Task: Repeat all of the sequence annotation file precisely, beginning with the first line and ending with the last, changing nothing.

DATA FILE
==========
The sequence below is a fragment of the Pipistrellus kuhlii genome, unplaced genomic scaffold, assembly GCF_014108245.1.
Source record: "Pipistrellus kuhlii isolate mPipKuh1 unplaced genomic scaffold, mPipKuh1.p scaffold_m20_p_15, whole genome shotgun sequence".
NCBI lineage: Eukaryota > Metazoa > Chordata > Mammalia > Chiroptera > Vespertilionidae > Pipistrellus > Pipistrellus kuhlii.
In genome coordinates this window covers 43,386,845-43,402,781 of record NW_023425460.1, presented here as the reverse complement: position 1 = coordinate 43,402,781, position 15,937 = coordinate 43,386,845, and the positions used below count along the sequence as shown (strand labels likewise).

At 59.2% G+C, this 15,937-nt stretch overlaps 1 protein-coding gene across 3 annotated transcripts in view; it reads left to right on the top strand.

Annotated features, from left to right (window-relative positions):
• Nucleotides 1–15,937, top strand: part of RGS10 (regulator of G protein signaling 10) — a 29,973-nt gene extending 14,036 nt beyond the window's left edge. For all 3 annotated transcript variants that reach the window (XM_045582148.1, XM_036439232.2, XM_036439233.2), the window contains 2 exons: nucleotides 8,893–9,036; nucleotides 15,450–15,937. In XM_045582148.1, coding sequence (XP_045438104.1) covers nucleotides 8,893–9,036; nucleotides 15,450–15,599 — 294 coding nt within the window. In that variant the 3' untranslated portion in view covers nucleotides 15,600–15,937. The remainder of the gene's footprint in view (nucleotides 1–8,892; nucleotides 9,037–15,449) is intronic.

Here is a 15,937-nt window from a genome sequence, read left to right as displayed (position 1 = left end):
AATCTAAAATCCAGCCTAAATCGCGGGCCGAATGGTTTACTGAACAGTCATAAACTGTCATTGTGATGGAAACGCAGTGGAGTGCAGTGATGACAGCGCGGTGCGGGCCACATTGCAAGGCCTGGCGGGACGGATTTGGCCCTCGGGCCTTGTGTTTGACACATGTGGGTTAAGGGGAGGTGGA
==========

The sequence below is a fragment of the Pipistrellus kuhlii genome, unplaced genomic scaffold, assembly GCF_014108245.1.
Source record: "Pipistrellus kuhlii isolate mPipKuh1 unplaced genomic scaffold, mPipKuh1.p scaffold_m20_p_15, whole genome shotgun sequence".
NCBI lineage: Eukaryota > Metazoa > Chordata > Mammalia > Chiroptera > Vespertilionidae > Pipistrellus > Pipistrellus kuhlii.
In genome coordinates this window covers 43,386,845-43,402,781 of record NW_023425460.1, presented here as the reverse complement: position 1 = coordinate 43,402,781, position 15,937 = coordinate 43,386,845, and the positions used below count along the sequence as shown (strand labels likewise).

At 59.2% G+C, this 15,937-nt stretch overlaps 1 protein-coding gene across 3 annotated transcripts in view; it reads left to right on the top strand.

Annotated features, from left to right (window-relative positions):
• Nucleotides 1–15,937, top strand: part of RGS10 (regulator of G protein signaling 10) — a 29,973-nt gene extending 14,036 nt beyond the window's left edge. For all 3 annotated transcript variants that reach the window (XM_045582148.1, XM_036439232.2, XM_036439233.2), the window contains 2 exons: nucleotides 8,893–9,036; nucleotides 15,450–15,937. In XM_045582148.1, coding sequence (XP_045438104.1) covers nucleotides 8,893–9,036; nucleotides 15,450–15,599 — 294 coding nt within the window. In that variant the 3' untranslated portion in view covers nucleotides 15,600–15,937. The remainder of the gene's footprint in view (nucleotides 1–8,892; nucleotides 9,037–15,449) is intronic.

Here is a 15,937-nt window from a genome sequence, read left to right as displayed (position 1 = left end):
AATCTAAAATCCAGCCTAAATCGCGGGCCGAATGGTTTACTGAACAGTCATAAACTGTCATTGTGATGGAAACGCAGTGGAGTGCAGTGATGACAGCGCGGTGCGGGCCACATTGCAAGGCCTGGCGGGACGGATTTGGCCCTCGGGCCTTGTGTTTGACACATGTGGGTTAAGGGGAGGTGGA